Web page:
OK - when you've gotten his respect on the ground start it from his back. This time when you sit deeply in the saddle press straight down with both stirrups then say WHOA. Do NOT lean forward or back - rider MUST be straight up and down (think of standing in the stirrups and that will place your body and legs in the proper position). Use WHOA if he's slow to respond to halting from your riding.

This will take a while as you're teaching him - you didn't learn to read in 1 day and he won't learn to perform a perfect halt in 1 day either - it's repetition so you MUST be consistent EVERY time you ride and lead him.
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post #4 of 7 Old 11-03-2009, 02:22 AM
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Get a rope halter on him and when he goes to run off you need to get real aggressive with him. Jerk as hard as you can on the end of the rope and try to rip his head off. You will actually do very little to him but if you can get him to face up you can stop him. Practice getting him to disengage his hindquarters and step over with his front. Get him walking around you on the end of the lead rope and move his hind end away while his front end faces toward you then make his front end step over and go the other way. Do this several times untill he is good at it then take him out and practice it. If he tries to run off then do what I suggested in the first part of this post.

There's nothing like the Rockies in the springtime... Nothing like the freedom in the air... And there ain't nothing better than draggin calves to the fire and there's nothing like the smell of burning hair. -Brenn Hill
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post #5 of 7 Old 11-03-2009, 03:41 AM
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when i had a loan horse he used to do this with me the whole time, he would be running to get back to his field. i would do circles with him and walk the other way for a few strides then go back on course,. it helped me a lot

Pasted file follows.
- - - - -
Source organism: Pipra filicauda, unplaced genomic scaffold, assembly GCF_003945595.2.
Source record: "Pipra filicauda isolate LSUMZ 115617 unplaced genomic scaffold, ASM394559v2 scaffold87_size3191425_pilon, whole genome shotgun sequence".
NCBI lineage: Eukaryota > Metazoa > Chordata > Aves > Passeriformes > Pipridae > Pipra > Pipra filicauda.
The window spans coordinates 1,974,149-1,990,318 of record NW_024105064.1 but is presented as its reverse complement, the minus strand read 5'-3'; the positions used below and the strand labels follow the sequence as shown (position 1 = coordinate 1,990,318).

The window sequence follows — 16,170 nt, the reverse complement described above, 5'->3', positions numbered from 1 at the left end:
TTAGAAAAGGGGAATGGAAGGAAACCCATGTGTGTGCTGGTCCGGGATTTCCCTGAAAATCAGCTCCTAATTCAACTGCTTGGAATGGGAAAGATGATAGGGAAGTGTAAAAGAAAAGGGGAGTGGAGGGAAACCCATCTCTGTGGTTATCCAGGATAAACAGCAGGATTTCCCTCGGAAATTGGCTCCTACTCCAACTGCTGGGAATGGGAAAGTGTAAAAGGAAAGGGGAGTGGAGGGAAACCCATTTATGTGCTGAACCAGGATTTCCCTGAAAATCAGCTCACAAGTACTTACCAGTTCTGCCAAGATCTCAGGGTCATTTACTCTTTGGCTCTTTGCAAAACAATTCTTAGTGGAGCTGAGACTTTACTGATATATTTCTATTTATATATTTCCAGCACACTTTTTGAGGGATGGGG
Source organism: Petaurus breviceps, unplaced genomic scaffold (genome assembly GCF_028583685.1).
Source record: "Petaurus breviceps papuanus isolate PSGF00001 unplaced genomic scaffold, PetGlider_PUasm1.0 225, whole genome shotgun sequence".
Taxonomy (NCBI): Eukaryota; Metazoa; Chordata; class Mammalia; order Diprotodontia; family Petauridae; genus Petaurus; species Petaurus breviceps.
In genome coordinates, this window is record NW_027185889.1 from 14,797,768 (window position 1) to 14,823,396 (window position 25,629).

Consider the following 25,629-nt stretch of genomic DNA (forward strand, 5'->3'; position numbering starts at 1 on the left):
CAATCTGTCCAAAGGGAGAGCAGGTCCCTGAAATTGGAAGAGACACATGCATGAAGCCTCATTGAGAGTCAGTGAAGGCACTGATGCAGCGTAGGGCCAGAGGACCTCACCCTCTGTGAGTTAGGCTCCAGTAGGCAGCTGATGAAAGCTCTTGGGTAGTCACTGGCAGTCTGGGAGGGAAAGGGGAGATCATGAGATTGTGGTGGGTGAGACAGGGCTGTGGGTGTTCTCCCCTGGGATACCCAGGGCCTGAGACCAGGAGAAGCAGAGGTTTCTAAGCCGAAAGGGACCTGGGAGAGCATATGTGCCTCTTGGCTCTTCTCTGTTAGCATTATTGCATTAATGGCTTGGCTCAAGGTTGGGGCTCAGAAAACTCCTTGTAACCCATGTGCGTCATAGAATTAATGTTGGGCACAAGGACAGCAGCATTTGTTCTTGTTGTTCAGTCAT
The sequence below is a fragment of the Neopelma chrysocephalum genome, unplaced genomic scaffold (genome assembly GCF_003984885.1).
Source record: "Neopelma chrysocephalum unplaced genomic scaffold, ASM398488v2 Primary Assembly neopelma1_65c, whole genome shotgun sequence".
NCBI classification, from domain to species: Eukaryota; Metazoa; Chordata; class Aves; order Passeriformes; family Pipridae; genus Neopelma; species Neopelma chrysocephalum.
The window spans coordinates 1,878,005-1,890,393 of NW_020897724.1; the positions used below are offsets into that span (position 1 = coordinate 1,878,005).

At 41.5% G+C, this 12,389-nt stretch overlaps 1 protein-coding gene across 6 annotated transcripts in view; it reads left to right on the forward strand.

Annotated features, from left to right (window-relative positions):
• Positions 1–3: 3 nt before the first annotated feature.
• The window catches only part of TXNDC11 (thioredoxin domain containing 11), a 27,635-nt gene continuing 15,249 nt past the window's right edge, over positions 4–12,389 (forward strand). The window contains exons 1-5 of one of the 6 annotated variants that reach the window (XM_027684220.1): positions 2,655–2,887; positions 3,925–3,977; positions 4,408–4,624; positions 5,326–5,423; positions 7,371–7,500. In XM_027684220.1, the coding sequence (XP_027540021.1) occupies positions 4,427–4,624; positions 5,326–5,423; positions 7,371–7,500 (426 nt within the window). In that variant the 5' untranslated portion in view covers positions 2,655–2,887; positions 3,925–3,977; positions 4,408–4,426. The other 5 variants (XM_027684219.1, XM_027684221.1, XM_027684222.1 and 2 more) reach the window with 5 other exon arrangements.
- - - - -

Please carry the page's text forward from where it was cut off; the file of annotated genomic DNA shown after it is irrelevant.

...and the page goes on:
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post #6 of 7 Old 11-03-2009, 01:01 PM
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I had the same problem with a massive OTTB I used to ride. If he tried to run off I'd either yank the rope or grab his halter and just spin him around. My usual technique however was to back him up several steps, say woah and step away. If he moved an inch, I'd back him up some more. If he stood, even for a short moment, I'd say good boy and pat him. I did this consistantly and I was actually able to put a bucket of oats down infront of him without him charging at it. He'd wait for me to say go, or walk before moving up to eat.

Riding: The art of keeping a horse between you and the ground. ~ Author Uknown
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post #7 of 7 Old 11-03-2009, 01:29 PM Thread Starter
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Thanks, everyone.
He is a little better with a chain. I'll try the circling thing next time. :)

"A musician must make music, an artist must paint, a poet must write, if he is ultimately to be at peace with himself.
What a man can be, he must be.
" Abraham Maslow, 1968